The beach towel (or other) is laid on the heat press, and the screen is placed on top. Bigger printing houses use an automatic rotary carousel printer, but single units also work fine, though much more effort is involved.

Step Six – Press The Ink Through The Screen

Lower the screen to the towel. Once done, pour the ink onto the screen and wipe it back and forth across the surface for maximum penetration using a squeegee. This forces the ink through the screen and onto the beach towel below.

Heat is applied until the print has cured and the towel is ready for the beach.

Since some beach towels have a thick nap, there is always the concern that the ink will sit high on the towel, which will make for an unattractive print. (The nap is the fuzzy, raised area we see on velour and other materials)

Some experts use ‘Discharge Printing’ technique to combat this, particularly where dark colors are employed.

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What is Discharge Printing?

Discharge printing is the screen printing process using the same techniques and equipment and discharge inks instead of normal inks. These inks remove the fabric’s dye rather than add color to the towel’s surface. Zinc-Formaldehyde-Sulfoxylate is the active ingredient.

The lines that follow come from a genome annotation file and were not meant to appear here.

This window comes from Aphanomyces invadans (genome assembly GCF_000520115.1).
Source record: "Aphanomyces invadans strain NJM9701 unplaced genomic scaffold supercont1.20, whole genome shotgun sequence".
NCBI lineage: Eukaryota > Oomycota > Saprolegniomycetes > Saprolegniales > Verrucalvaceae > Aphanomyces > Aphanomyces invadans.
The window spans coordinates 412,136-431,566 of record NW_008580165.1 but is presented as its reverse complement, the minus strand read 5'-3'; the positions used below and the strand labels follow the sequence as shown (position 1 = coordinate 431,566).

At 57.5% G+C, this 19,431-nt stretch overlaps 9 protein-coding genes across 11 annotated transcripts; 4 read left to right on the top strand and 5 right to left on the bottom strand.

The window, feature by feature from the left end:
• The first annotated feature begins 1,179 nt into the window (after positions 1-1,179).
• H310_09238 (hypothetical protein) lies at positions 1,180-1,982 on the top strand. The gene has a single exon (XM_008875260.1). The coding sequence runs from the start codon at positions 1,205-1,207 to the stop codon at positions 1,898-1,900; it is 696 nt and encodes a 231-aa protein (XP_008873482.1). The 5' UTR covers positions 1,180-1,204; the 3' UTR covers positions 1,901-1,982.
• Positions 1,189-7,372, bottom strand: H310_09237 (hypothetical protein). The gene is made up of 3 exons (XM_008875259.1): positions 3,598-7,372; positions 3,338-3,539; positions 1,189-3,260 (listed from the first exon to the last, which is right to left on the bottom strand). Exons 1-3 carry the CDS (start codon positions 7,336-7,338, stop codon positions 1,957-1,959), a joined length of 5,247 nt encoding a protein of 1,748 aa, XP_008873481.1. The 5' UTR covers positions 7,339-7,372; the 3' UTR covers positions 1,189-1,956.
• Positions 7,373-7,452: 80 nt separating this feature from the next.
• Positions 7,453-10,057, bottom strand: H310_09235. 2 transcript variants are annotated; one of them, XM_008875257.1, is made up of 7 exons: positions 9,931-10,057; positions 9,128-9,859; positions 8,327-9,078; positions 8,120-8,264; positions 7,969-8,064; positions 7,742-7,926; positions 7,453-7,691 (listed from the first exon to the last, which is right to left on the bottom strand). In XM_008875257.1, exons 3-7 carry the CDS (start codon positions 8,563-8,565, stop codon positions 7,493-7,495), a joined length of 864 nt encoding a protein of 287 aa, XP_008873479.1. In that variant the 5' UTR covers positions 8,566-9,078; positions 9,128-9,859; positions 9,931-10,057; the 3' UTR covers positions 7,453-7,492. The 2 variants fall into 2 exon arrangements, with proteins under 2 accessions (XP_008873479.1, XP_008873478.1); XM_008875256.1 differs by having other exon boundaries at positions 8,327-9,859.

This process is similar to bleaching in a design but doesn’t damage the fibers like bleaching would. The result is an extremely soft print, showing the towel’s weave. Discharge Printing can be used on its own as a base for other colors that will be added later or with color pigments added to it.

Discharge works mainly on 100% natural fabric like hemp and cotton. You can discharge print on towels that contain synthetic fibers like 50/50 or tri-blends, but many synthetic fibers will not discharge their color. NB Discharge printing removes the color from the area to be printed onto only – not from the entire towel.

I’ve never discharge-printed, so I have no first-hand experience in this technique, but my research into the subject suggests caution should be applied. Towels not heated at a high enough temperature will have their colors run in the first wash. Also, since formaldehyde exists in the ingredient list, I recommend researching the technique thoroughly before proceeding.

What Inks Should I Use For Screen Printing A Beach Towel?

Water-based ink is smoother than the solvent-based plastisol, which can even be slippery depending on what additives you use. Because Plastisol ink is thicker than its water-based counterpart, it will sit higher on the towel than water-based ink will, creating more dimension to the print.

Towels, in particular, are best served with water-based inks, and most printers I consulted agreed that colored beach towels require water-based inks (WBI) used in conjunction with discharge printing.

Is Screen Printing Washable?

Screen printing is fully washable if cured correctly. Follow the manufacturer’s instructions on the ink pot label to the letter.


You can screen print on a beach towel, but use paler, single towel colors if possible. Darker colors may seat better if used via discharge printing.